review and, eventually, process improvements that allowed the company to reduce their fleet by 70%. This reduction did not diminish customer service levels. The excess rail cars were the result of a loose process and a lack of thoughtful oversight. The new improved process allowed the company to stop incurring non-value adding expenses.

This is one of many articles in our series on Identifying Opportunities to Improve Operations, and it focuses on identifying opportunities to improve asset utilization. We have divided the opportunities to increase the market capitalization of a company into seven value lever buckets. For each area we describe the signs we look for that indicate the company can improve their financial performance, position in the market and their enterprise value. In other words, we are highlighting points you want to know BEFORE you buy the company; things that expose opportunities to increase EBITDA, capacity and asset utilization.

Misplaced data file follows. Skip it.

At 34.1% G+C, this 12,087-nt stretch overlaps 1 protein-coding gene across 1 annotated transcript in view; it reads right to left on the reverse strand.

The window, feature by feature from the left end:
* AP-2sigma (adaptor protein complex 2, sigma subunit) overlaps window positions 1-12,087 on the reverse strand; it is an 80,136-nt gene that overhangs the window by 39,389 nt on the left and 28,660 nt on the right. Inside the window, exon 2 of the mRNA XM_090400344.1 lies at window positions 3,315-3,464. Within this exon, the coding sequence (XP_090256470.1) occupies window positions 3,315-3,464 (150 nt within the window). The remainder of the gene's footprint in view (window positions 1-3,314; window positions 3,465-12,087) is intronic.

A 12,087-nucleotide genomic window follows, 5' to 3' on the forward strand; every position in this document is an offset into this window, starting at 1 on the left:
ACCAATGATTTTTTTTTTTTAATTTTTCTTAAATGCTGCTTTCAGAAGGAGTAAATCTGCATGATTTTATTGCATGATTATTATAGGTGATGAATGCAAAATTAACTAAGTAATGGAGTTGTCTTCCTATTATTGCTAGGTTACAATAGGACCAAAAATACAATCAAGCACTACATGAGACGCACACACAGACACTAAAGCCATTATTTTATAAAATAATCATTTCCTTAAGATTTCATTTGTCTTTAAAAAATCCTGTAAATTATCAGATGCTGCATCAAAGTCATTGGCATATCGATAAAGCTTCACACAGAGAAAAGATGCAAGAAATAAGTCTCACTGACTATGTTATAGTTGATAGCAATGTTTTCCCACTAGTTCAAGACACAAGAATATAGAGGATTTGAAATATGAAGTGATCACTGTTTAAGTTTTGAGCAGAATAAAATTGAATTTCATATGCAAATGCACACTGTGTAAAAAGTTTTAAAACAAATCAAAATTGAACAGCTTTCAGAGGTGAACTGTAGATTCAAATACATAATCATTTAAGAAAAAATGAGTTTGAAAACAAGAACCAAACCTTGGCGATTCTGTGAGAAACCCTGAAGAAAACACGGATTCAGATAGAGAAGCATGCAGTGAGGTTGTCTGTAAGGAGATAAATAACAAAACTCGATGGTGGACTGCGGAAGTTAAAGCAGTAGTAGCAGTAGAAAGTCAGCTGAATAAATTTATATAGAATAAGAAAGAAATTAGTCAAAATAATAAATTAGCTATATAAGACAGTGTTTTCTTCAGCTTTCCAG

The Seven Value Levers include:

  1. Throughput. Can we increase the output of a plant, office, service location, or other facility?
  2. Variable Costs. Can we reduce the costs directly tied to our volume and revenues?
  3. Fixed Costs. Can we reduce the costs that do not change in the short term, based on customer demand?
  4. Order to Cash Cycle. Can we shrink the time between investment on our part and collection from our customers?
  5. Pricing. Can we collect more revenue for the services we are providing?
  6. Risk. How can we reduce risks related to running our business